Almost immediately, Galahad falls prey to highwaymen – and their leader, Dindrane. While Morgan consolidates her power, Galahad and Dindrane form a relationship and start to find surviving members of Arthur’s Round Table. After finding Lancelot as a drunkard who is not interested in retaking Camelot, Dindrane and Galahad must convince him to reforge the sword, slay some dragons, and stop Morgan.
Dragons Of Camelot feels almost instantly like it is trying desperately to capitalize on the popularity of Game Of Thrones (season two is reviewed here!); Morgan does not seem to exhibit any real power or ability of her own until she gets the young dragon. Only by wielding the power of a dragon does she, like Daenerys, gain the ability to take the kingdom; only by extorting the same dragon after the death of its offspring does she retain control for so long. Unfortunately, Dragons Of Camelot has decidedly mixed special effects. The dragon looks initially good and when it tears the head off a rebelling peasant, it’s pretty cool. But the dragon in flight looks more like a parody of a special effect than a creature that exists in the real world; the wings move so formulaically they are obviously generated by a computer and the way the feet and hands of the dragon simply hang as it soars shows a distinct lack of understanding of real-world flight physics.
Actress Alexandra Evans plays Dindrane and she, especially, comes across as listless, like every line is just one she is trying to get out and right. In almost every scene she is in, I felt like I was watching a lost performance by Kristen Cloke, but without any character reason for the part to be played in an occasionally unsettling manner. Mark Griffin plays Lancelot without either the scripted addicted personality or the spark of humor in his delivery that could make Lancelot’s recurring joke work. Sandra Darnell is not given enough opportunity to make Morgan Le Fay a credible villain; there is nothing in the film that adequately explains why she wants to rule Camelot or even make her seem like a power-crazed madwoman corrupted by magical ability.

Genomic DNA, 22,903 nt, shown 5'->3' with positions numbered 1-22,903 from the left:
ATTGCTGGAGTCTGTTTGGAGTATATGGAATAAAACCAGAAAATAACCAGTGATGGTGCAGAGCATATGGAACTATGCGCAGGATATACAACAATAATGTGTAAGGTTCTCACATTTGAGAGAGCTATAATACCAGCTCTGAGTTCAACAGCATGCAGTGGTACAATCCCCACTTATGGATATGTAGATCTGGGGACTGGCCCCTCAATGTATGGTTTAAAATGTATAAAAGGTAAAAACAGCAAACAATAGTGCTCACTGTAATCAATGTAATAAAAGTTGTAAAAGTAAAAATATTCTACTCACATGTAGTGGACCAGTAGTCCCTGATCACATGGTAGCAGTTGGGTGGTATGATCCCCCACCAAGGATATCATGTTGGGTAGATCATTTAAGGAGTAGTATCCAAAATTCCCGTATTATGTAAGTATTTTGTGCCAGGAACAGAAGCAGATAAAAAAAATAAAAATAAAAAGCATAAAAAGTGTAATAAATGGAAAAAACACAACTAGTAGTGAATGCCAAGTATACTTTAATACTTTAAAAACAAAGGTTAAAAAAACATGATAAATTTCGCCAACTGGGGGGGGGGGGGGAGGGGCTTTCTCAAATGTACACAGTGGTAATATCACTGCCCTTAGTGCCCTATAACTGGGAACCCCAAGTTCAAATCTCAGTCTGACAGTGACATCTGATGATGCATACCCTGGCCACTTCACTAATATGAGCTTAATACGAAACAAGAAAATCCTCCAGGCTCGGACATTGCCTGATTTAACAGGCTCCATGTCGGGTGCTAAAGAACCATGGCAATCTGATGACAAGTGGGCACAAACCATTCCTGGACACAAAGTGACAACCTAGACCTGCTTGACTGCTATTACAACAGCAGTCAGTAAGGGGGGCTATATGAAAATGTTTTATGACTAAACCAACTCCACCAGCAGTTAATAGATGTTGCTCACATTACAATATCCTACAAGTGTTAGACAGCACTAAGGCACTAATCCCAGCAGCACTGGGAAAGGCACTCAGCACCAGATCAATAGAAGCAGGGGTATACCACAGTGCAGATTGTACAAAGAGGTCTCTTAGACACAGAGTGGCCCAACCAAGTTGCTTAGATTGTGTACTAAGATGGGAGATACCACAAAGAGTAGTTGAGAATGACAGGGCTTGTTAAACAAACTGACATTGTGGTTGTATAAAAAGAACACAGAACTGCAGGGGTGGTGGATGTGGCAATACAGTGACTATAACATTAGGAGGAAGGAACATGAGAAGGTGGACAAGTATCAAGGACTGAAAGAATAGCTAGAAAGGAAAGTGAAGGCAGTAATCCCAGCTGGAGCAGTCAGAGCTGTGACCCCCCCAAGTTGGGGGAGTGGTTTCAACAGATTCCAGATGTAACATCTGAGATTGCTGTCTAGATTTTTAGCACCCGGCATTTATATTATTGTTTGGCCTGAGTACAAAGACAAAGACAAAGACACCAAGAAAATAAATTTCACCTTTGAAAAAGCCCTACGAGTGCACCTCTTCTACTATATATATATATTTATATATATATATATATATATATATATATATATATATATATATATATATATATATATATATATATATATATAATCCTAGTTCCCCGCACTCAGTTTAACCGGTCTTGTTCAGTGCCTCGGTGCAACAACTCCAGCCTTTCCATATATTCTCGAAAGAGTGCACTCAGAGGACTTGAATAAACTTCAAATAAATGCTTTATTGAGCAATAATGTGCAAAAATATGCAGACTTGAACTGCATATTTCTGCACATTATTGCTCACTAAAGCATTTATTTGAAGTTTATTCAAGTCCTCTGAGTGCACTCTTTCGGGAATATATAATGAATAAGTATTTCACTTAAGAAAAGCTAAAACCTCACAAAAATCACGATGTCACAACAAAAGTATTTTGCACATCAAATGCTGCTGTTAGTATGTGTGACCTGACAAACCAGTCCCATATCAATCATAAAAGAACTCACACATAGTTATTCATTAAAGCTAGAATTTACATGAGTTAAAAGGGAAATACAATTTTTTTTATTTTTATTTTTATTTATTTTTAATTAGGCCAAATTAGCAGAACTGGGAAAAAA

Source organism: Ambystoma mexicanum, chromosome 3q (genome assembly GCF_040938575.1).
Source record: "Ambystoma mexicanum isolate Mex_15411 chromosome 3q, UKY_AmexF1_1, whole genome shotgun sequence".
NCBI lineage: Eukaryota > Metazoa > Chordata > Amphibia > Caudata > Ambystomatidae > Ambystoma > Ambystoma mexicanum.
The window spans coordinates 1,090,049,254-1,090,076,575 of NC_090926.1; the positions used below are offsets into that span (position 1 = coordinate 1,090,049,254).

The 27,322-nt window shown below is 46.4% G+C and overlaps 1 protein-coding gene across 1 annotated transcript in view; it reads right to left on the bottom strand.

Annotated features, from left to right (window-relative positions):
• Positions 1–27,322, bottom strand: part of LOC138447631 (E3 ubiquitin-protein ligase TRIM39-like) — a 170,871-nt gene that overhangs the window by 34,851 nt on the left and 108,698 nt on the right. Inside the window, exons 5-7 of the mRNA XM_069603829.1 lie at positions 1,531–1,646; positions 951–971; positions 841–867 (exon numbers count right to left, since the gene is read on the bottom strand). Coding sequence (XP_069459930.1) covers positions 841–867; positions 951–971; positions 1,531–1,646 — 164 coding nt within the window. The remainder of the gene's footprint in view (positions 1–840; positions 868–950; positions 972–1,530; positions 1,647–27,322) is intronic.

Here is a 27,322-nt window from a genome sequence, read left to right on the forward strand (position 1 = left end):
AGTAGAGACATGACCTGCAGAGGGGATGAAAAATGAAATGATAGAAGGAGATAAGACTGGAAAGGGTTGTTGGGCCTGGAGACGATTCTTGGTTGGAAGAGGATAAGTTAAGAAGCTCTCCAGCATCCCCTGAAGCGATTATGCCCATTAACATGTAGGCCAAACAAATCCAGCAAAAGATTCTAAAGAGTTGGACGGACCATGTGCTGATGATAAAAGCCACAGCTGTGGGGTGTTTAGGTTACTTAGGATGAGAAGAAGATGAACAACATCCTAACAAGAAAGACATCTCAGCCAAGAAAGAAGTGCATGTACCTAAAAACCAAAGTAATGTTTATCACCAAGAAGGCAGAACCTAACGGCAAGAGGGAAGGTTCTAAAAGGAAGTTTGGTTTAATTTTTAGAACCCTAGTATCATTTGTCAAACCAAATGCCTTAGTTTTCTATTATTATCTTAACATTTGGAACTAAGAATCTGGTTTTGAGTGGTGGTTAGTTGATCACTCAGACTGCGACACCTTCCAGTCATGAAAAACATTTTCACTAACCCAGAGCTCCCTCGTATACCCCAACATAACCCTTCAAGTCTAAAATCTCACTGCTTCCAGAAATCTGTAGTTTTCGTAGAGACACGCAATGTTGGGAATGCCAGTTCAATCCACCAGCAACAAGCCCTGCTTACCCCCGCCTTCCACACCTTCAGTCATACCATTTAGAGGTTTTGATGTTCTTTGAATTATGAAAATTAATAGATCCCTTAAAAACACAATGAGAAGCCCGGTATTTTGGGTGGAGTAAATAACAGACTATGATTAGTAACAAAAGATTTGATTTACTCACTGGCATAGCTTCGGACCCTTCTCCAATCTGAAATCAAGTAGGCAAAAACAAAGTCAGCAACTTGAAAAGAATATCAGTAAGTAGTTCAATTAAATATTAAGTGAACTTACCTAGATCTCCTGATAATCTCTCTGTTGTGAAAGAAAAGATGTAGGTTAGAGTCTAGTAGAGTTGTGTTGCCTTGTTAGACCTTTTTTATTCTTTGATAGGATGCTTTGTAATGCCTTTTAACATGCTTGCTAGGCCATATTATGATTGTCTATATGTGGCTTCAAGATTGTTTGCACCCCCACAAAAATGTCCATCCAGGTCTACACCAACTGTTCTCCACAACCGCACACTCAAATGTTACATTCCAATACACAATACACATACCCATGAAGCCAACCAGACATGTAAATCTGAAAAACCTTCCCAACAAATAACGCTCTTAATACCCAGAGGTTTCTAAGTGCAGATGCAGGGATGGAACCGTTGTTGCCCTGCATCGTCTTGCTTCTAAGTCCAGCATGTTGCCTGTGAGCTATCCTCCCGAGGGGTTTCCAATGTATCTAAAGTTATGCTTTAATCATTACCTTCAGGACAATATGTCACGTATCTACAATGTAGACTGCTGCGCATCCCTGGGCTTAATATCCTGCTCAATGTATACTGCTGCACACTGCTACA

James Nitti plays Galahad and from almost his first frames on screen it is obvious that Dragons Of Camelot is his first major role. Whether or not Nitti has any innate ability that helped him win the part is a mystery after watching his performance in this film. He had no on-screen chemistry with either Griffin or Evans and his sense of timing is as off as everyone else’s.
Ultimately, Dragons Of Camelot is a study in taking the known and familiar and delivering it in such a way that mediocrity and failures of form prevail over anything that might recommend it.
For other fantasy films, please visit my reviews of:
The Mists Of Avalon
Alice In Wonderland
For other movie reviews, please check out my Film Review Index Page for an organized listing!
© 2014 W.L. Swarts. May not be reprinted without permission.